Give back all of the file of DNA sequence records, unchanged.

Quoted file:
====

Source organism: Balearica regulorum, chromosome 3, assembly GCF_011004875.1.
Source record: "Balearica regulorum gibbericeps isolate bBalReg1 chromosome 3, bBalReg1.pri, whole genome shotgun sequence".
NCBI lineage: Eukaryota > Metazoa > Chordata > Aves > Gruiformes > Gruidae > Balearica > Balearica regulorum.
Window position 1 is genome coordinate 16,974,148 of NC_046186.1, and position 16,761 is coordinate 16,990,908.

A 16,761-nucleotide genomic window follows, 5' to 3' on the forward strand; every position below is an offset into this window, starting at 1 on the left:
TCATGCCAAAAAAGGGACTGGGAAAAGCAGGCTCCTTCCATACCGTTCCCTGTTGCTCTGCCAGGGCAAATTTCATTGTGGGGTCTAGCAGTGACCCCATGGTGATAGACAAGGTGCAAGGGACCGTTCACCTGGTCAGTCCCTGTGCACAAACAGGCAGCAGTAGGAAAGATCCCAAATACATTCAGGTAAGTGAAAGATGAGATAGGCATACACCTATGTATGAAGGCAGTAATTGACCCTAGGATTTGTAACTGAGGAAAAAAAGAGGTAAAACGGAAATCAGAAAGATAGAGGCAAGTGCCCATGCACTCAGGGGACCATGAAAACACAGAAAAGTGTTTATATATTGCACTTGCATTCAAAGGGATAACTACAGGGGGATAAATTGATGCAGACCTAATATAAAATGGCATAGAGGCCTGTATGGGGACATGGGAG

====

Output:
Source organism: Balearica regulorum, chromosome 3, assembly GCF_011004875.1.
Source record: "Balearica regulorum gibbericeps isolate bBalReg1 chromosome 3, bBalReg1.pri, whole genome shotgun sequence".
NCBI lineage: Eukaryota > Metazoa > Chordata > Aves > Gruiformes > Gruidae > Balearica > Balearica regulorum.
Window position 1 is genome coordinate 16,974,148 of NC_046186.1, and position 16,761 is coordinate 16,990,908.

A 16,761-nucleotide genomic window follows, 5' to 3' on the forward strand; every position below is an offset into this window, starting at 1 on the left:
TCATGCCAAAAAAGGGACTGGGAAAAGCAGGCTCCTTCCATACCGTTCCCTGTTGCTCTGCCAGGGCAAATTTCATTGTGGGGTCTAGCAGTGACCCCATGGTGATAGACAAGGTGCAAGGGACCGTTCACCTGGTCAGTCCCTGTGCACAAACAGGCAGCAGTAGGAAAGATCCCAAATACATTCAGGTAAGTGAAAGATGAGATAGGCATACACCTATGTATGAAGGCAGTAATTGACCCTAGGATTTGTAACTGAGGAAAAAAAGAGGTAAAACGGAAATCAGAAAGATAGAGGCAAGTGCCCATGCACTCAGGGGACCATGAAAACACAGAAAAGTGTTTATATATTGCACTTGCATTCAAAGGGATAACTACAGGGGGATAAATTGATGCAGACCTAATATAAAATGGCATAGAGGCCTGTATGGGGACATGGGAG